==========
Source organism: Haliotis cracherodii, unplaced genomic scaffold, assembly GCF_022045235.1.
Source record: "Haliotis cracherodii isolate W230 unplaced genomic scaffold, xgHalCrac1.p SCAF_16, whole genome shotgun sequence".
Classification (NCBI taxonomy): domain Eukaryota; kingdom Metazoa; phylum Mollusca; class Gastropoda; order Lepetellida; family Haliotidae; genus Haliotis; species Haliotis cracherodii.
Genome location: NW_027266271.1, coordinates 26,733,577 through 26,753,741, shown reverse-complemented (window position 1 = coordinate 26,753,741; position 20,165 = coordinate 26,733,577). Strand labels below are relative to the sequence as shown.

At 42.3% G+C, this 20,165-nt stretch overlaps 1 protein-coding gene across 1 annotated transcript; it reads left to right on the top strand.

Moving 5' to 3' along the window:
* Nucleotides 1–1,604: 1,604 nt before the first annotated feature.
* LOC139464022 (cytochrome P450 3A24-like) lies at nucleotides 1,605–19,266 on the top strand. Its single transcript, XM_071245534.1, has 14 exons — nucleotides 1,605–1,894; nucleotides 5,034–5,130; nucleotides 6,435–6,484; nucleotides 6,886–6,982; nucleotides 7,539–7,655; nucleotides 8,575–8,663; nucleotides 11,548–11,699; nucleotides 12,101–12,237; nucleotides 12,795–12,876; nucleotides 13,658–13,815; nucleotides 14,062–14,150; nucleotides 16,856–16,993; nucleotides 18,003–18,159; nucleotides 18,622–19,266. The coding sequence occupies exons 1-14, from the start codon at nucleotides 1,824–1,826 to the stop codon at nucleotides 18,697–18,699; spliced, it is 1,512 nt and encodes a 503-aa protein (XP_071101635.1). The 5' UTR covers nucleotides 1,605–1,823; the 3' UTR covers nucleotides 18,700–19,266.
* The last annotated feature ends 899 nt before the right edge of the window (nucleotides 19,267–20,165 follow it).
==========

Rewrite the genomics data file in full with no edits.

Source organism: Haliotis cracherodii, unplaced genomic scaffold, assembly GCF_022045235.1.
Source record: "Haliotis cracherodii isolate W230 unplaced genomic scaffold, xgHalCrac1.p SCAF_16, whole genome shotgun sequence".
Classification (NCBI taxonomy): domain Eukaryota; kingdom Metazoa; phylum Mollusca; class Gastropoda; order Lepetellida; family Haliotidae; genus Haliotis; species Haliotis cracherodii.
Genome location: NW_027266271.1, coordinates 26,733,577 through 26,753,741, shown reverse-complemented (window position 1 = coordinate 26,753,741; position 20,165 = coordinate 26,733,577). Strand labels below are relative to the sequence as shown.

At 42.3% G+C, this 20,165-nt stretch overlaps 1 protein-coding gene across 1 annotated transcript; it reads left to right on the top strand.

Moving 5' to 3' along the window:
* Nucleotides 1–1,604: 1,604 nt before the first annotated feature.
* LOC139464022 (cytochrome P450 3A24-like) lies at nucleotides 1,605–19,266 on the top strand. Its single transcript, XM_071245534.1, has 14 exons — nucleotides 1,605–1,894; nucleotides 5,034–5,130; nucleotides 6,435–6,484; nucleotides 6,886–6,982; nucleotides 7,539–7,655; nucleotides 8,575–8,663; nucleotides 11,548–11,699; nucleotides 12,101–12,237; nucleotides 12,795–12,876; nucleotides 13,658–13,815; nucleotides 14,062–14,150; nucleotides 16,856–16,993; nucleotides 18,003–18,159; nucleotides 18,622–19,266. The coding sequence occupies exons 1-14, from the start codon at nucleotides 1,824–1,826 to the stop codon at nucleotides 18,697–18,699; spliced, it is 1,512 nt and encodes a 503-aa protein (XP_071101635.1). The 5' UTR covers nucleotides 1,605–1,823; the 3' UTR covers nucleotides 18,700–19,266.
* The last annotated feature ends 899 nt before the right edge of the window (nucleotides 19,267–20,165 follow it).